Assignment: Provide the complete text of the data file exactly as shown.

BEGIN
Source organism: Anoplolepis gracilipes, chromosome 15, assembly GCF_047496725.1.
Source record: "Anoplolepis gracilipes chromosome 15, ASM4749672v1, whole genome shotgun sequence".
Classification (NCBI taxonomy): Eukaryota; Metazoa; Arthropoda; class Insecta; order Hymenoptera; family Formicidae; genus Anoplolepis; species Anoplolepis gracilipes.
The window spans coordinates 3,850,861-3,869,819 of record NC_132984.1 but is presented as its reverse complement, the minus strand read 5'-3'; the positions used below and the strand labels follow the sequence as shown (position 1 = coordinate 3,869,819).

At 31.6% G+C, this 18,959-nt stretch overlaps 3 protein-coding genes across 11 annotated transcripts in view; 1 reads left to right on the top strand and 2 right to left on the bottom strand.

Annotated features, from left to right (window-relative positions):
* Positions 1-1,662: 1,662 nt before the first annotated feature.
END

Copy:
Source organism: Anoplolepis gracilipes, chromosome 15, assembly GCF_047496725.1.
Source record: "Anoplolepis gracilipes chromosome 15, ASM4749672v1, whole genome shotgun sequence".
Classification (NCBI taxonomy): Eukaryota; Metazoa; Arthropoda; class Insecta; order Hymenoptera; family Formicidae; genus Anoplolepis; species Anoplolepis gracilipes.
The window spans coordinates 3,850,861-3,869,819 of record NC_132984.1 but is presented as its reverse complement, the minus strand read 5'-3'; the positions used below and the strand labels follow the sequence as shown (position 1 = coordinate 3,869,819).

At 31.6% G+C, this 18,959-nt stretch overlaps 3 protein-coding genes across 11 annotated transcripts in view; 1 reads left to right on the top strand and 2 right to left on the bottom strand.

Annotated features, from left to right (window-relative positions):
* Positions 1-1,662: 1,662 nt before the first annotated feature.